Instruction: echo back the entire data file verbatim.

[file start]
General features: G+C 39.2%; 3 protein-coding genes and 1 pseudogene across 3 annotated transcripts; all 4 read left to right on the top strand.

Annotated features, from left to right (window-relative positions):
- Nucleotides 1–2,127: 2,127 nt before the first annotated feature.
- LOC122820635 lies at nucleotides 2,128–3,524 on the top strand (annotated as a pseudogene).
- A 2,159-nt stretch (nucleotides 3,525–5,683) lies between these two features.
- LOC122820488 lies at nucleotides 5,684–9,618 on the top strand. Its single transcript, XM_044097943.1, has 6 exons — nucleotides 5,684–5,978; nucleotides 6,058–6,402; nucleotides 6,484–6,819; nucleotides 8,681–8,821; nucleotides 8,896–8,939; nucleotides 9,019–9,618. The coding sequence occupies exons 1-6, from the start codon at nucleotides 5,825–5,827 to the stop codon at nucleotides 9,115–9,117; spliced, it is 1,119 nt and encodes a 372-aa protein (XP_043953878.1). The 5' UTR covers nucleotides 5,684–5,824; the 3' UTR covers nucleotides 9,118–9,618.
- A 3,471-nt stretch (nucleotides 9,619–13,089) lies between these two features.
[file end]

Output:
General features: G+C 39.2%; 3 protein-coding genes and 1 pseudogene across 3 annotated transcripts; all 4 read left to right on the top strand.

Annotated features, from left to right (window-relative positions):
- Nucleotides 1–2,127: 2,127 nt before the first annotated feature.
- LOC122820635 lies at nucleotides 2,128–3,524 on the top strand (annotated as a pseudogene).
- A 2,159-nt stretch (nucleotides 3,525–5,683) lies between these two features.
- LOC122820488 lies at nucleotides 5,684–9,618 on the top strand. Its single transcript, XM_044097943.1, has 6 exons — nucleotides 5,684–5,978; nucleotides 6,058–6,402; nucleotides 6,484–6,819; nucleotides 8,681–8,821; nucleotides 8,896–8,939; nucleotides 9,019–9,618. The coding sequence occupies exons 1-6, from the start codon at nucleotides 5,825–5,827 to the stop codon at nucleotides 9,115–9,117; spliced, it is 1,119 nt and encodes a 372-aa protein (XP_043953878.1). The 5' UTR covers nucleotides 5,684–5,824; the 3' UTR covers nucleotides 9,118–9,618.
- A 3,471-nt stretch (nucleotides 9,619–13,089) lies between these two features.